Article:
Thoughts on Surplus Safety

Last week, I toured around Tennessee. On Tuesday, I spoke at Uplands Village in Pleasant Hill, and was joined by my friend Kort Nygard, psychologist and Eden Educator. As usual, Kort was a mine of valuable perspectives on aging. Then Kort and I joined a team of people to present two sessions for the Southeast Advocacy Center for Elder Rights, in Chattanooga and Nashville.

In exploring ageist attitudes, Kort brought up two interesting and provocative points about surplus safety. The first involved an intriguing link between safety and meaning. Kort told of a workman who became progressively disabled over the years and ended up in a local nursing home. One day, he told Kort he felt useless and needed something meaningful to do.

Kort asked the man if he might be interested in helping fold laundry for the home. The man replied, “No, I don’t want ‘busy work’”. Kort asked him what would be meaningful, and the man replied, “I want a something to do that, if I do it wrong, something bad will happen.”

Now that may make administrators and regulators tremble alike, but it occurred to me that much activity that is truly meaningful to us has important outcomes at stake and a need for accountability. How can we begin to use a little “risk arbitrage” to create meaningful, important work for our frail elders?

Kort also mentioned a woman whose mother lived all alone “way up in the holler” outside Nashville. She worried about her mother’s welfare and called her more than once a day to check on her. One day, her mother didn’t pick up the phone, and a trip to the house found her on the floor, needing help to get back to her feet. The woman told Kort she thought it was time for her mother to move to a nursing home, in order to be safe.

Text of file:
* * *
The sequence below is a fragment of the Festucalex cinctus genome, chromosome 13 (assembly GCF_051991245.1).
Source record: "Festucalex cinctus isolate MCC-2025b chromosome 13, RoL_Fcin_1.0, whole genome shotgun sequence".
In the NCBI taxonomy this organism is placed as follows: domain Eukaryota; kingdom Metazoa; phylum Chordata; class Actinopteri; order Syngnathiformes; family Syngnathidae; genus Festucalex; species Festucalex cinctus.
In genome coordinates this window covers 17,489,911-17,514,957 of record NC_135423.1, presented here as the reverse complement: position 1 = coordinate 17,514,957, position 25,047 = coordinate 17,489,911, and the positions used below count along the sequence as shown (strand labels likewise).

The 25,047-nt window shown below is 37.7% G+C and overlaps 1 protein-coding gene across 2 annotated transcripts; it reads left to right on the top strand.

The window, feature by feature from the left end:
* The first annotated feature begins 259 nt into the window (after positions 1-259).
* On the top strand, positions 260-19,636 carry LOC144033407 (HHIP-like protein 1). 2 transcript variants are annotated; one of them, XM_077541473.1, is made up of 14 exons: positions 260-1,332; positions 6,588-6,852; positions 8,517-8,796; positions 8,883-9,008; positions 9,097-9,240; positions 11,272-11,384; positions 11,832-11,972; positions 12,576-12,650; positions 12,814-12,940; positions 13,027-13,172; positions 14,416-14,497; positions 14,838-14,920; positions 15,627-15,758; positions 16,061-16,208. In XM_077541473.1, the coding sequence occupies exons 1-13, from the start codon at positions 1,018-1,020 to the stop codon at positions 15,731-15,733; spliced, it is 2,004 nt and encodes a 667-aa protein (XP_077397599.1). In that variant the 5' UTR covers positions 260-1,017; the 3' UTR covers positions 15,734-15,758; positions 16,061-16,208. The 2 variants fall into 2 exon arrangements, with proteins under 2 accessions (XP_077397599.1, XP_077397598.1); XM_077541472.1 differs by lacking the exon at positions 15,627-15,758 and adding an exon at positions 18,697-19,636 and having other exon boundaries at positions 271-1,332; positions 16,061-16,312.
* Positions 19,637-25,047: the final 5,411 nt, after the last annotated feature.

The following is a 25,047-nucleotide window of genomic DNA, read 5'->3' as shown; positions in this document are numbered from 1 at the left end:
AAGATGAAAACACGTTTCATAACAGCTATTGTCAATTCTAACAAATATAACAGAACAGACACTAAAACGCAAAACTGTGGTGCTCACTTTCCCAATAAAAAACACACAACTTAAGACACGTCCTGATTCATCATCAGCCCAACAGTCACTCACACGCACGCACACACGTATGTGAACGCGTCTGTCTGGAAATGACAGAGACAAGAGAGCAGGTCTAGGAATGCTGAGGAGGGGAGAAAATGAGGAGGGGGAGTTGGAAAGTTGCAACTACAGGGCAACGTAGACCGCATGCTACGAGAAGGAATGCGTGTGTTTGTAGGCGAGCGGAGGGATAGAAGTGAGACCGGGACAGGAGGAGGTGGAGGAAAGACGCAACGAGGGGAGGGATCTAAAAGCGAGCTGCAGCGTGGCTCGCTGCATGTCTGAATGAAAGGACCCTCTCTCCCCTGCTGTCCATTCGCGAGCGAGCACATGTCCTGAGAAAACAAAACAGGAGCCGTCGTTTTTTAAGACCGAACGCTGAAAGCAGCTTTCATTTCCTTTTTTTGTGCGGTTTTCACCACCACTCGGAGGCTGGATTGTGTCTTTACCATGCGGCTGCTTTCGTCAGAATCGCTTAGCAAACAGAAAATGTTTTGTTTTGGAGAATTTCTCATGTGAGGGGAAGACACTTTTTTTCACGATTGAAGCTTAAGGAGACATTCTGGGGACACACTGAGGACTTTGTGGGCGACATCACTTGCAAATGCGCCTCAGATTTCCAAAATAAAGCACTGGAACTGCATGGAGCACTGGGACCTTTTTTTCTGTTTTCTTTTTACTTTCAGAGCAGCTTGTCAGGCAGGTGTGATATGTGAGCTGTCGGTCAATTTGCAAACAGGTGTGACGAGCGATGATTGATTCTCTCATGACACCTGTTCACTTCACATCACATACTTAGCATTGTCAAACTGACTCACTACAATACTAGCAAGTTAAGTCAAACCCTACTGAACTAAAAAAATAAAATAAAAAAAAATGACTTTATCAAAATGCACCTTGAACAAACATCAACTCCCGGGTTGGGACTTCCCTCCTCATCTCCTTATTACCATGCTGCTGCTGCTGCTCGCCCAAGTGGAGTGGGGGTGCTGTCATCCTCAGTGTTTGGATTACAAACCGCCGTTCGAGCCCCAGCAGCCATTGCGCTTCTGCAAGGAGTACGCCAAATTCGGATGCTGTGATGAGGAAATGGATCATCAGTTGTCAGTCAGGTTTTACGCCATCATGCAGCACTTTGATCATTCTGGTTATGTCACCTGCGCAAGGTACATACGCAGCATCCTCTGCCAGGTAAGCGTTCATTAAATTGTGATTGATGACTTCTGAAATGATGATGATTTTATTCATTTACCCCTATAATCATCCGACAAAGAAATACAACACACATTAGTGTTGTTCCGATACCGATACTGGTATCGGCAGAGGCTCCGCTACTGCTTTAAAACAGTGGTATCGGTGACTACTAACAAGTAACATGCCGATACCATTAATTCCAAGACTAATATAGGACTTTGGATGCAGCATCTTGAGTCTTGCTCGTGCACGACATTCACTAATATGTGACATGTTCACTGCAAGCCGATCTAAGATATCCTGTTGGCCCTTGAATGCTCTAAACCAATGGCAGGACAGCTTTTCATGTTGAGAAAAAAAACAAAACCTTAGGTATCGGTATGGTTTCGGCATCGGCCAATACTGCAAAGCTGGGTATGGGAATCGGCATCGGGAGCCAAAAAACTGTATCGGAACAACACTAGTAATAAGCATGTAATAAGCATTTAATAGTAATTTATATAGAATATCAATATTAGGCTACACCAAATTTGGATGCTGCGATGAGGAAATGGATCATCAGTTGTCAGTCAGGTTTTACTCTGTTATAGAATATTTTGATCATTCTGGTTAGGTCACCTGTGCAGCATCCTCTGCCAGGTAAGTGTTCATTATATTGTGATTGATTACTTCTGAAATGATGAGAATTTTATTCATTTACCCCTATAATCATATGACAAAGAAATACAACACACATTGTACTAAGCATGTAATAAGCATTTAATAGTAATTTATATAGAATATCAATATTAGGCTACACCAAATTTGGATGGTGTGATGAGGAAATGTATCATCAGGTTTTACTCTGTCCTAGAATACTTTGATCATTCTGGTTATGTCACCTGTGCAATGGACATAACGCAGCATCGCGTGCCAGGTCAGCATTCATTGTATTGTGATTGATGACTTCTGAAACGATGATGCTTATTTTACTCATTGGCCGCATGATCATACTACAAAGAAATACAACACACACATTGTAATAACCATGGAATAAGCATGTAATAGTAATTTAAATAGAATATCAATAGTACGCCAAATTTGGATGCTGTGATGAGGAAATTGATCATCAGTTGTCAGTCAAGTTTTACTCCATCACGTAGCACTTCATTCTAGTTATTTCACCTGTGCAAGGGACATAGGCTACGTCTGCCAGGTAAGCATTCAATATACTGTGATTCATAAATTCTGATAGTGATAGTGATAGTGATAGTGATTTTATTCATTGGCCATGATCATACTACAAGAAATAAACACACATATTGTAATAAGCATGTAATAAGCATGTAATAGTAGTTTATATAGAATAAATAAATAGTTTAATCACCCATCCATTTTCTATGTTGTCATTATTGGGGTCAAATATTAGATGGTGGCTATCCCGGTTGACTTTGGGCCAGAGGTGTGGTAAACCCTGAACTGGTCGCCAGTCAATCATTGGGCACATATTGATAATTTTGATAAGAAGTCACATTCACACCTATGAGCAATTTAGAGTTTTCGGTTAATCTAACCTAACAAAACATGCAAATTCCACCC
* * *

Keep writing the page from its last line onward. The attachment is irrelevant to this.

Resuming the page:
Kort’s response? “You know, I spend a lot of my time visiting people who live in nursing homes. Many, if not most, are very unhappy to be there, and wish they were home. Your mother may have some risk at home, but ‘safety’ and ‘quality of life’ are often on opposite sides of a teeter-totter.

“Right now, you are placing your own peace of mind above your mother’s quality of life. It’s true that something bad could happen at home, and that she might even live longer in a nursing home. But it’s also possible she will hate every extra day of life she gains.”

Tough choices indeed.

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2 Responses to Thoughts on Surplus Safety

  1. Kathy Kloster says:

    Even though nursing homes have released physical and chemical restraints, we continue to shackle the elders with surplus safety. “Don’t stand up…you will fall…Don’t walk to your room unless someone is walking with you, you might trip….You need to wait to go to the bathroom until I have time to help you….” It all reminds me of the 60’s song: “Signs, signs…everywhere are signs…don’t do this..do that….” Except now it’s voices instead of signs.

    Surplus safety is embraced and required by survey and enforcement which decreases the meaning of our elders’ lives to a mere existence.

    • apeden10 says:

      Excellent oservation, Kathy!
      Two quotes:
      From Bill Thomas: “The only risk-free human environment is a casket”.
      From Kort Nygard: “If you think risk-free is the best environment, I have a bus that will pull up outside after this talk. It will take you to a place where nothing bad can ever happen to you–you can’t fall, get hurt, or have the slightest amount of risk in your life ever again. Who wants to get on?” (No one ever does…)

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